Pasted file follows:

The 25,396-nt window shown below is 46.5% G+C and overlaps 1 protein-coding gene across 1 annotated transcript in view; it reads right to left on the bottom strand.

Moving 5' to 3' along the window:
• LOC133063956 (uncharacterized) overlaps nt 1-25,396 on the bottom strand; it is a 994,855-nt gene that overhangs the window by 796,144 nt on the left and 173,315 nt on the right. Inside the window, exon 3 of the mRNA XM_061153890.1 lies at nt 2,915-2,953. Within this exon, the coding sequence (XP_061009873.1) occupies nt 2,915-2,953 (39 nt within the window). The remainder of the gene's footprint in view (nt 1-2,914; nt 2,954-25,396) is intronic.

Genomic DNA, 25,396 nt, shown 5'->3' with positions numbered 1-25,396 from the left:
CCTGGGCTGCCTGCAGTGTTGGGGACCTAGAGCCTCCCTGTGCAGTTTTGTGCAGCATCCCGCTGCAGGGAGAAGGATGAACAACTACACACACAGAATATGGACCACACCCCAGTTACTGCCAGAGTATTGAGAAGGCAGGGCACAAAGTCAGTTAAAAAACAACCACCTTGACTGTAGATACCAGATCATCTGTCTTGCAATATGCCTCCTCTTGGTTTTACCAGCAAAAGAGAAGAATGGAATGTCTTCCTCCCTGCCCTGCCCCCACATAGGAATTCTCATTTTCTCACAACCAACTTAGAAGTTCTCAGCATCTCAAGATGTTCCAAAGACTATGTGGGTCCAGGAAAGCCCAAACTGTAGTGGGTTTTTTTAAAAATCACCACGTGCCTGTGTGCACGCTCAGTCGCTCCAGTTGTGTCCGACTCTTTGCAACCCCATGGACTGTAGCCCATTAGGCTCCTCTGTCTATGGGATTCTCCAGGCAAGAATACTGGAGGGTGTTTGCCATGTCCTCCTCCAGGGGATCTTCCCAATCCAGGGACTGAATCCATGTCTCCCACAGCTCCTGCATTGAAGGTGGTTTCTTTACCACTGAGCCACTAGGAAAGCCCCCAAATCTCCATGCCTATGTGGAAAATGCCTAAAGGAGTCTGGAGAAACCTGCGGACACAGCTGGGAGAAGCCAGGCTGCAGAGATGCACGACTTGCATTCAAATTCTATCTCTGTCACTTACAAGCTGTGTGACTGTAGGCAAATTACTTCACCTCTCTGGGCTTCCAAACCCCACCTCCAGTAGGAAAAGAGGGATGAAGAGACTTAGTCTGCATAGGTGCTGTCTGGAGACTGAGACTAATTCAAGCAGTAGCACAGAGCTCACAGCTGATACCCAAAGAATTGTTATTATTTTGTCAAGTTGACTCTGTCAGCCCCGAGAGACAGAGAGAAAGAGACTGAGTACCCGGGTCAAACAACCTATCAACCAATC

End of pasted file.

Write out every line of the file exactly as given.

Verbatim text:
The 25,396-nt window shown below is 46.5% G+C and overlaps 1 protein-coding gene across 1 annotated transcript in view; it reads right to left on the bottom strand.

Moving 5' to 3' along the window:
• LOC133063956 (uncharacterized) overlaps nt 1-25,396 on the bottom strand; it is a 994,855-nt gene that overhangs the window by 796,144 nt on the left and 173,315 nt on the right. Inside the window, exon 3 of the mRNA XM_061153890.1 lies at nt 2,915-2,953. Within this exon, the coding sequence (XP_061009873.1) occupies nt 2,915-2,953 (39 nt within the window). The remainder of the gene's footprint in view (nt 1-2,914; nt 2,954-25,396) is intronic.

Genomic DNA, 25,396 nt, shown 5'->3' with positions numbered 1-25,396 from the left:
CCTGGGCTGCCTGCAGTGTTGGGGACCTAGAGCCTCCCTGTGCAGTTTTGTGCAGCATCCCGCTGCAGGGAGAAGGATGAACAACTACACACACAGAATATGGACCACACCCCAGTTACTGCCAGAGTATTGAGAAGGCAGGGCACAAAGTCAGTTAAAAAACAACCACCTTGACTGTAGATACCAGATCATCTGTCTTGCAATATGCCTCCTCTTGGTTTTACCAGCAAAAGAGAAGAATGGAATGTCTTCCTCCCTGCCCTGCCCCCACATAGGAATTCTCATTTTCTCACAACCAACTTAGAAGTTCTCAGCATCTCAAGATGTTCCAAAGACTATGTGGGTCCAGGAAAGCCCAAACTGTAGTGGGTTTTTTTAAAAATCACCACGTGCCTGTGTGCACGCTCAGTCGCTCCAGTTGTGTCCGACTCTTTGCAACCCCATGGACTGTAGCCCATTAGGCTCCTCTGTCTATGGGATTCTCCAGGCAAGAATACTGGAGGGTGTTTGCCATGTCCTCCTCCAGGGGATCTTCCCAATCCAGGGACTGAATCCATGTCTCCCACAGCTCCTGCATTGAAGGTGGTTTCTTTACCACTGAGCCACTAGGAAAGCCCCCAAATCTCCATGCCTATGTGGAAAATGCCTAAAGGAGTCTGGAGAAACCTGCGGACACAGCTGGGAGAAGCCAGGCTGCAGAGATGCACGACTTGCATTCAAATTCTATCTCTGTCACTTACAAGCTGTGTGACTGTAGGCAAATTACTTCACCTCTCTGGGCTTCCAAACCCCACCTCCAGTAGGAAAAGAGGGATGAAGAGACTTAGTCTGCATAGGTGCTGTCTGGAGACTGAGACTAATTCAAGCAGTAGCACAGAGCTCACAGCTGATACCCAAAGAATTGTTATTATTTTGTCAAGTTGACTCTGTCAGCCCCGAGAGACAGAGAGAAAGAGACTGAGTACCCGGGTCAAACAACCTATCAACCAATC